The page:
Researchers at Teesside University are working with hydrogen consultancy EnAcumen to develop a first-of-its-kind hydrogen purification process which they say will overcome the difficulties in extracting hydrogen from ammonia.
Ammonia, a compound of nitrogen and hydrogen, has long been acknowledged as integral to the successful implementation of hydrogen as a commonly used fuel.
Its zero-carbon and high hydrogen content is recognised as an effective hydrogen carrier; enabling hydrogen to be safely and efficiently stored and transported to the point of use.
The well-established facilities for ammonia production and infrastructures worldwide for storage and transmission provide ammonia with indispensable advantages, underpinning its role in enabling a clean energy future.
At the intended ‘point of use’, ammonia can be decomposed into hydrogen and nitrogen with minimal energy and free of carbon emissions.
However, the current decomposition technology leaves residual ammonia and nitrogen by-products which are considered as impurities and can poison the intricate components of hydrogen fuel cells, debilitating their performance and rendering them ineffective at converting the chemical energy of hydrogen to electricity.
As a result, scientists around the world are striving to develop a conjoint ammonia and nitrogen removal process that provides clean and pure hydrogen for any fuel cell. The stringent process requirements are nearly impossible to achieve via standalone cleaning methods.
The Teesside University and EnAcumen team have embarked on a difficult pathway to develop and test a novel tandem separation process for ammonia and nitrogen.
The project, named ‘Joseph’ after the renowned 18th century British chemists Joseph Black and Joseph Priestley who worked to sperate ammonia gas, combines membrane and sorption mechanisms for effectively separating ammonia and nitrogen, resulting in pure hydrogen for the use in fuel cells.
The Teesside University technical team working on ‘Joseph’ consists of leading chemical engineering experts in gas separations and process safety, Dr Faizan Ahmad, Dr Humbul Suleman, Dr Paul Russell and Dr Danial Qadir.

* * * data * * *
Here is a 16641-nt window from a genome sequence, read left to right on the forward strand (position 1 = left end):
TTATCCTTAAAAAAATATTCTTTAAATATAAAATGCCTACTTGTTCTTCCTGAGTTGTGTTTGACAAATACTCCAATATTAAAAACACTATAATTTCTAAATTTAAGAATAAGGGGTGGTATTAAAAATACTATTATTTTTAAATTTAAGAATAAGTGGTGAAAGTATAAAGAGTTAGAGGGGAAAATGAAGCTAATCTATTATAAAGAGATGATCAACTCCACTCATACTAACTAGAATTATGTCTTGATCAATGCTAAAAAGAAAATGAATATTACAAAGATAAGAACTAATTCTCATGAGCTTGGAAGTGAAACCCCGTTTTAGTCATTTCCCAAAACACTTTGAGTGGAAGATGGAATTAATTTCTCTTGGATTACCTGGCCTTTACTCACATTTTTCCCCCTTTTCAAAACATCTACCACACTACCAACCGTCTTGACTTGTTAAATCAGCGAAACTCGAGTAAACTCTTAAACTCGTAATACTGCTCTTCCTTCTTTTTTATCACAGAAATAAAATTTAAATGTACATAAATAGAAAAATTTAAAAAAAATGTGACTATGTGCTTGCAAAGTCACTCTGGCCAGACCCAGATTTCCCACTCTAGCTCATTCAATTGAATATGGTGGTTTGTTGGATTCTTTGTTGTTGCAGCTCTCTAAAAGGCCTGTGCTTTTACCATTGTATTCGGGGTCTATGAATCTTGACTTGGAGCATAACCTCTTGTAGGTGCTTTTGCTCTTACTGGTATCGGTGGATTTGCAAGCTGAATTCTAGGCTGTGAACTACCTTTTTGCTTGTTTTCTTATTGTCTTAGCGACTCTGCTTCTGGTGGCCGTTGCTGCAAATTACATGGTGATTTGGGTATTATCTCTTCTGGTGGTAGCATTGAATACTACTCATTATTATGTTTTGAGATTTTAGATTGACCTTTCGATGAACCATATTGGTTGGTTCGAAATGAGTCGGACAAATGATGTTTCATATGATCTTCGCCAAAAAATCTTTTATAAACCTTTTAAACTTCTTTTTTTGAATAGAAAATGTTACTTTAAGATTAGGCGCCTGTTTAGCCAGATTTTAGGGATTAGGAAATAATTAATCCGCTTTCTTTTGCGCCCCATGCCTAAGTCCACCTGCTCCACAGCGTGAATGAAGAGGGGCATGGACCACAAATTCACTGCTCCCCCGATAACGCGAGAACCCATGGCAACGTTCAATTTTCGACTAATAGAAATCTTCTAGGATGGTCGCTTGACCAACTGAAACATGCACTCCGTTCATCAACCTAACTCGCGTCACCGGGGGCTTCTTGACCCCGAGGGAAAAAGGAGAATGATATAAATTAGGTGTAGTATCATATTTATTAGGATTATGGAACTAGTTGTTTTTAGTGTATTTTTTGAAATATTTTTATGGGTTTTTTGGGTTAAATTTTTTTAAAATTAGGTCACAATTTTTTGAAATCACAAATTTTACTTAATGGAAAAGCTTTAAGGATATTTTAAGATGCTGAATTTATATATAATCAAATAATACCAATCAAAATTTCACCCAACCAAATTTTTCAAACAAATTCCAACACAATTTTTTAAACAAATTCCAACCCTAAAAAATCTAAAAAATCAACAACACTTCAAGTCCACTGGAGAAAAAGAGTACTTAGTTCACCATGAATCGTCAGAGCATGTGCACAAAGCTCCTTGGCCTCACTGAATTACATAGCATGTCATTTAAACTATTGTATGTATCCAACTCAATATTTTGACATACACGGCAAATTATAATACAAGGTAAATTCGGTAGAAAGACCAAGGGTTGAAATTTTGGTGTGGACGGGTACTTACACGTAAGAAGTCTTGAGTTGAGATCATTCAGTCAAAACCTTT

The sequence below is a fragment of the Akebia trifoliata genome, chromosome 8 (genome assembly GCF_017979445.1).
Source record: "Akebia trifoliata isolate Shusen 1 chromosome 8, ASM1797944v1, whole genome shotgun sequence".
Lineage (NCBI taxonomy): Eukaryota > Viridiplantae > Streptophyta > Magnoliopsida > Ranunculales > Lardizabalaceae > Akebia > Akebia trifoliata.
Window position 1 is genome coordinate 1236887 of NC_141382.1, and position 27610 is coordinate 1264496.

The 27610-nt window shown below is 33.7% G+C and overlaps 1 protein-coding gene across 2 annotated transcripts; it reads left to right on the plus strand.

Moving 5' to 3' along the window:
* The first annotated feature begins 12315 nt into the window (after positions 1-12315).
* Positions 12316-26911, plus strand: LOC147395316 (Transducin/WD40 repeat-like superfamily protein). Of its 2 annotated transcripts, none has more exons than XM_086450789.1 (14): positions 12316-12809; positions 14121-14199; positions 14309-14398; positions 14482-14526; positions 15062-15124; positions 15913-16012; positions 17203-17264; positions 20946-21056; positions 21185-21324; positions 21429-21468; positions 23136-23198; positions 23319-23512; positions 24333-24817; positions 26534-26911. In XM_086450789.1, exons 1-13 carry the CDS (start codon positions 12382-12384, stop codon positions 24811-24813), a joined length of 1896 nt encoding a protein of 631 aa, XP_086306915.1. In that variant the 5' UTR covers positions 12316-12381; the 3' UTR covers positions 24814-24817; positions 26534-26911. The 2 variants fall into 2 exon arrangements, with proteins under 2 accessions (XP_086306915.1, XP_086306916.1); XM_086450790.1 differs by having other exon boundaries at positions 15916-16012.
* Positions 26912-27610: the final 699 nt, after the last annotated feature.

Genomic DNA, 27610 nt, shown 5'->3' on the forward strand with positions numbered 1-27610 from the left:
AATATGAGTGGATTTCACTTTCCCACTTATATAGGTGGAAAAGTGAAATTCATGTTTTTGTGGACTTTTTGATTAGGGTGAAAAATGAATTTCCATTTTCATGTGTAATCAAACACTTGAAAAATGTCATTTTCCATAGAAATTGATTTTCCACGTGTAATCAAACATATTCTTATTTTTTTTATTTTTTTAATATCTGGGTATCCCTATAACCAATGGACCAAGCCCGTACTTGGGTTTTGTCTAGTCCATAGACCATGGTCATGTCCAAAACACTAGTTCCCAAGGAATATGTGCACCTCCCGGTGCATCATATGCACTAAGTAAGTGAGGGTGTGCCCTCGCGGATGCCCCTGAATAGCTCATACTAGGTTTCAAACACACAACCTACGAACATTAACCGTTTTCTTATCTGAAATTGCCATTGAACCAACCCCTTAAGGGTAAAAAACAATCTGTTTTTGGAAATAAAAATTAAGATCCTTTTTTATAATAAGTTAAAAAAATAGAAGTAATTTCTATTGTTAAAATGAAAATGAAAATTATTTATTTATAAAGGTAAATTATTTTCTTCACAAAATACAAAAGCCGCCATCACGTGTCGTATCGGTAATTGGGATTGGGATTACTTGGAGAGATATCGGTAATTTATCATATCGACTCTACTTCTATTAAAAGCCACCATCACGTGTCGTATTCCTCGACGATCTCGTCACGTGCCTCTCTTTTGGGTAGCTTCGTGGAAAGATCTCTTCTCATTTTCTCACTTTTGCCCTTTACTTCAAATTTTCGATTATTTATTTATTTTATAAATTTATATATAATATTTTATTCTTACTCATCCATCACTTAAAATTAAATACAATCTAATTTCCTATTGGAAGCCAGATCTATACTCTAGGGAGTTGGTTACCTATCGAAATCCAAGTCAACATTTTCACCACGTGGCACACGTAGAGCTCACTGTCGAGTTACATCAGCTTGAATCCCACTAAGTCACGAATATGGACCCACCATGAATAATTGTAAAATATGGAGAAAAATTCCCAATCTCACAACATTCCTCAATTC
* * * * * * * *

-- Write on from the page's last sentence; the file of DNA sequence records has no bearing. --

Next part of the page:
The project forms part of the Tees Valley Hydrogen Innovation Project (TVHIP), a Teesside University-led initiative which is supporting the growth of the region’s hydrogen economy.
Joseph’s technical lead Dr Faizan Ahmad said: “This is an exciting time for the hydrogen economy.
“Effectively removing ammonia and nitrogen after its decomposition has remained the biggest bottleneck.
“We are positive that have such a growing choice of potential separation technologies like Joseph will inspire further development in hydrogen fuelled energy generation and transport options.”
Dr Humbul Suleman, who is investigating different sorption options for the technology, added: “This research under the TVHIP will provide sister solutions in the field of carbon capture, pollution abatement, and greenhouse gas removal.”
EnAcumen has entered a strategic partnership with TVHIP to collaborate on research, co-innovation, talent development and to encourage the exchange of ideas for developing off-the-shelf solutions for hydrogen purification.
CEO Kevin Fothergill said: “At EnAcumen, our mission is to help our customers solve the most demanding technical and scientific problems of the future, and we are constantly evaluating new technologies that can help achieve that.
“We are excited to be a part of this important collaboration with TVHIP, as we work together to explore and evaluate diverse processing technologies for hydrogen production and purification.”